10.)William the Conqueror
09.)Gehngas Kahn
06.)Julius Caesar
05.)Joshua (from the Bible)
01.)Alexander the Great

*I know some people might be upset that I have not put an American leader on this list, howeve, I believe it is because great MILITARY minds are often evil tyrants (not in all cases). Great American generals (like Washington, Eisenhower, Grant, etc.) never fought to conquer. America's greatness has NEVER been because of war.

Brian Tubbs said...

Brad, you should put your ranking in the form of an article and try to get it published somewhere. It would be very interesting to read.

I think Lanning's ranking of Washington is based on the premise that the United States is the most influential NATION in world history. That's my take on it, having read the book.

For what it's worth, I agree with your comment that Washington was blessed from on high. Washington HIMSELF said this on a few occasions, citing "Providence" as having cared for him and protected him. I think he was right. How else can you explain how he literally cheated death so often in his life?

Hercules Mulligan said...

IMHO, Washington, though not the most brilliant, the most "successfull," the most victorious, general the world has known, was yet the greatest general. His virtue, his character, his perseverance, and his God-fearing humility through it all is why he was greater than Alexander, or Napoleon, or anyone else.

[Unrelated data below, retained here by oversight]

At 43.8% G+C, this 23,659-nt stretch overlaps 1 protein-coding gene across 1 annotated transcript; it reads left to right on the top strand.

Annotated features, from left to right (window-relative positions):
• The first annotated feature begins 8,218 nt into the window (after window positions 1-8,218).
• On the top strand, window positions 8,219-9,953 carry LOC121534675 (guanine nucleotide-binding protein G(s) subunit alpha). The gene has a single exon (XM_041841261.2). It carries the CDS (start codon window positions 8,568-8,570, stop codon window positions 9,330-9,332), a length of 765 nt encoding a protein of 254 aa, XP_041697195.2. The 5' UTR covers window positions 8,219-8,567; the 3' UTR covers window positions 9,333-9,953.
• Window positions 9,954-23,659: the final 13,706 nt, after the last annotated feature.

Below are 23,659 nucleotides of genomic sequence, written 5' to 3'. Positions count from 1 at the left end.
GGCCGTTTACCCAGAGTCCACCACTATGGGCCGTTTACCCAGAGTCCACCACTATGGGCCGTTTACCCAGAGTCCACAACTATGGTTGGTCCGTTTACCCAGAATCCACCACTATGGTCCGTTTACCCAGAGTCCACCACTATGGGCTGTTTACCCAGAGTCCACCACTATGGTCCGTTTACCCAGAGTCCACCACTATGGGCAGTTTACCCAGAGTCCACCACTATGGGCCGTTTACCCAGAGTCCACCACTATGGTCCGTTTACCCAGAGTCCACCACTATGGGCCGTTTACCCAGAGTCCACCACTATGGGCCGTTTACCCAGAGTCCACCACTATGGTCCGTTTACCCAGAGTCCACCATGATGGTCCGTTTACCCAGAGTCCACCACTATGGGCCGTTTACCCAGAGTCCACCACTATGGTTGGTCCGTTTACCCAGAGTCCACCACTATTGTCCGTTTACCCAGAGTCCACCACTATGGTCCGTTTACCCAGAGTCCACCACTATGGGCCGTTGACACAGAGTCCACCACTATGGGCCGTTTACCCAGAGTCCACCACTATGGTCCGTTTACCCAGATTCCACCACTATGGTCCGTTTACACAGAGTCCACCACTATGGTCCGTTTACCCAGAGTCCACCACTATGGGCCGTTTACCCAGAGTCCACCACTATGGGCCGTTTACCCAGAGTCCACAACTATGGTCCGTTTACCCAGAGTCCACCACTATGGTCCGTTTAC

Good post, and good question.

Chris Cummins said...

Don't underestimate the absolute imperative for personal victory faced by all the men who signed the Declaration of Indpendence and Washington. If they didn't see it through it meant death, imprisonment and ruin for their families.

Burning all the bridges behind you will motivate the hell out of you.

Anonymous said...

'Burning all the bridges behind you will motivate the hell out of you.'Great line Chris.

Anonymous said...

18th century logistics and French intervention won the American revolution. These were only aided by men like Washington, who via the cult of personality, managed to keep the revolution unified.

God or gods had nothing to do with it. Furthermore, I think it patently ridiculous that one would name a biblical figure, for whom no historical evidence exists other than the bible, as one of the greatest generals of all time.

Anonymous said...

An attempt at rating generals from different periods in history is pointless. And if you don't have George Patton on your list you don't know what your talking about. A meaningful analysis of military leadership and combat acumen cannot be achieved without an in-depth knowledge of resources, logistics, training, military infrastructure, chain of command, national apparatus history, battlefield location/conditions and many others. A decent but simplistic analogy is to say whichever football QB won the most games in their career is necessarily the best QB, with no regard to coaching, recruiting, defense rating, level of competition, etc. Maybe one QB had a much better team to play on? In George Washington's case he had very little to work with and it is truly amazing he was able to keep things together and ultimately win the war. Yes there was help from France, but only at the end. The truth is, many so called "great" generals would not have won any battles had they had to field armies that were as deficient in equipment/supplies, training, experience, support and troop strength as what Washington had to work with. Yet he pulled it off. There may not be another general in history that could have pulled it off- that's how great of a feat it was. So when someone says that George Washington wasn't that good of a general because he lost more battles than he won, just remember, they don't know what they're talking about.